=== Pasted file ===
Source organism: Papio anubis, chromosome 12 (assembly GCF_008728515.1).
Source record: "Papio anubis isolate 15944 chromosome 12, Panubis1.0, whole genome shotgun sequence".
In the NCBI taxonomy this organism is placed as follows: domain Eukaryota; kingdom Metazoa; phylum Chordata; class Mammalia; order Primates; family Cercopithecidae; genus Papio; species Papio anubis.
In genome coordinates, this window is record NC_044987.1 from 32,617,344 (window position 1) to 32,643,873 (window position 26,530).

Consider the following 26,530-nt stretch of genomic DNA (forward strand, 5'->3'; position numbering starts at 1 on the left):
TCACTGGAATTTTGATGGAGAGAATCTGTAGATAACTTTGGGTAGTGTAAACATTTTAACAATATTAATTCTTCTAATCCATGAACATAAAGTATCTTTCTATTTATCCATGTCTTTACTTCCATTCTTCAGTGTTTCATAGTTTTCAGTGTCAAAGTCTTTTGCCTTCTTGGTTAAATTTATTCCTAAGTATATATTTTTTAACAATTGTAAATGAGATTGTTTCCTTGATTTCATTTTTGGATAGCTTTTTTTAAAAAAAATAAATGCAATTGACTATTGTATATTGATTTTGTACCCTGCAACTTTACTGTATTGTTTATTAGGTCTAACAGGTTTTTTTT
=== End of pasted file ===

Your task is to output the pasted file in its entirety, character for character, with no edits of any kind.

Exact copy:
Source organism: Papio anubis, chromosome 12 (assembly GCF_008728515.1).
Source record: "Papio anubis isolate 15944 chromosome 12, Panubis1.0, whole genome shotgun sequence".
In the NCBI taxonomy this organism is placed as follows: domain Eukaryota; kingdom Metazoa; phylum Chordata; class Mammalia; order Primates; family Cercopithecidae; genus Papio; species Papio anubis.
In genome coordinates, this window is record NC_044987.1 from 32,617,344 (window position 1) to 32,643,873 (window position 26,530).

Consider the following 26,530-nt stretch of genomic DNA (forward strand, 5'->3'; position numbering starts at 1 on the left):
TCACTGGAATTTTGATGGAGAGAATCTGTAGATAACTTTGGGTAGTGTAAACATTTTAACAATATTAATTCTTCTAATCCATGAACATAAAGTATCTTTCTATTTATCCATGTCTTTACTTCCATTCTTCAGTGTTTCATAGTTTTCAGTGTCAAAGTCTTTTGCCTTCTTGGTTAAATTTATTCCTAAGTATATATTTTTTAACAATTGTAAATGAGATTGTTTCCTTGATTTCATTTTTGGATAGCTTTTTTTAAAAAAAATAAATGCAATTGACTATTGTATATTGATTTTGTACCCTGCAACTTTACTGTATTGTTTATTAGGTCTAACAGGTTTTTTTT